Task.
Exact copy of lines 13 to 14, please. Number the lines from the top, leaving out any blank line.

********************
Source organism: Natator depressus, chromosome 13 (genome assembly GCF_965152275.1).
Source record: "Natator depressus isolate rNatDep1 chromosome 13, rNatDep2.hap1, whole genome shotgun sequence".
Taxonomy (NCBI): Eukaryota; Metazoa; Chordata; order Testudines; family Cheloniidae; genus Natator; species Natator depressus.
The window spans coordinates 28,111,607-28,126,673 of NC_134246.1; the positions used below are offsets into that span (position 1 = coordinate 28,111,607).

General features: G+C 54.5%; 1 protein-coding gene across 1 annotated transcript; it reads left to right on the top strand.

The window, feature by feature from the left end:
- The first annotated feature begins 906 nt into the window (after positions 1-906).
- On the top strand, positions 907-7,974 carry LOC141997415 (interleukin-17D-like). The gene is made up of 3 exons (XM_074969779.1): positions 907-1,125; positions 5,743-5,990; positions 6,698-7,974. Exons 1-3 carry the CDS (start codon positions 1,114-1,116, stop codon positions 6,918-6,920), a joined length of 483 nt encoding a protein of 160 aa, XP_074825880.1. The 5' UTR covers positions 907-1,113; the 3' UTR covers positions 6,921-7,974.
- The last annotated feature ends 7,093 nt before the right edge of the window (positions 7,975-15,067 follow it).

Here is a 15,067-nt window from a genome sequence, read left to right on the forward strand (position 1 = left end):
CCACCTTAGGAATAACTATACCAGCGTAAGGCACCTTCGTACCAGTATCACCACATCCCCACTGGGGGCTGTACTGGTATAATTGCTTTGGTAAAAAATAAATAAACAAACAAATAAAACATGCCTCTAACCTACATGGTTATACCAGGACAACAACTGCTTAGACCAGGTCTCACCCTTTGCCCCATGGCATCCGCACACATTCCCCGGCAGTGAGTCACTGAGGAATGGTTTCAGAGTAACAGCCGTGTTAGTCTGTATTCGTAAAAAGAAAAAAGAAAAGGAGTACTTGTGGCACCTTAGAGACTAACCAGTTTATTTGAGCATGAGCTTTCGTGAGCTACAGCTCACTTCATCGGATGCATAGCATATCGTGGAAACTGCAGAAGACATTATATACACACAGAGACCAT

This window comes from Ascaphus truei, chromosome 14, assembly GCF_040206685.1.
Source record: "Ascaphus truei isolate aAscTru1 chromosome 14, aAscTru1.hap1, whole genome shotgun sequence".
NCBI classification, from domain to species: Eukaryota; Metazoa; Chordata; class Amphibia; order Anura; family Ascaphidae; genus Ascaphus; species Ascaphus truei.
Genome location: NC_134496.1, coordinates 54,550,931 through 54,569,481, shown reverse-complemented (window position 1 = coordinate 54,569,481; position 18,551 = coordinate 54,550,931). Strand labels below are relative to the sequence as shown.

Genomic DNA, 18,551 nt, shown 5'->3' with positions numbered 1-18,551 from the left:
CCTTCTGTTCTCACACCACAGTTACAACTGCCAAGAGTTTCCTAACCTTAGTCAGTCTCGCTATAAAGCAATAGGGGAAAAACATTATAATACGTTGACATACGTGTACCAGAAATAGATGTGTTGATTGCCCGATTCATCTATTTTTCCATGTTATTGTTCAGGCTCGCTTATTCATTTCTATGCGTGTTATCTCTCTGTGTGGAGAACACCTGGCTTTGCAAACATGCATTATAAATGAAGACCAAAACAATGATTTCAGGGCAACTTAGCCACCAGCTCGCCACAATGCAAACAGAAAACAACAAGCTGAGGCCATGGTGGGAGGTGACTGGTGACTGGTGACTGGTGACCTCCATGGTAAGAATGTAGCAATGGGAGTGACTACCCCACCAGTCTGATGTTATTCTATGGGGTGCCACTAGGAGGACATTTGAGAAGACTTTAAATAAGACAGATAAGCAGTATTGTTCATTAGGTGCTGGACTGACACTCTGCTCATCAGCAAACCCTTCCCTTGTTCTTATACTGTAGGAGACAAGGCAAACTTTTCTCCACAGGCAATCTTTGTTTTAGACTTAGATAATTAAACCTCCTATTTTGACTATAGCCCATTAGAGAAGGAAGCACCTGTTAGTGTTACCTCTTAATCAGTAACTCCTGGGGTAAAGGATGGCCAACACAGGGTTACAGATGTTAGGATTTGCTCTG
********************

Source record: "Ascaphus truei isolate aAscTru1 chromosome 14, aAscTru1.hap1, whole genome shotgun sequence".
NCBI classification, from domain to species: Eukaryota; Metazoa; Chordata; class Amphibia; order Anura; family Ascaphidae; genus Ascaphus; species Ascaphus truei.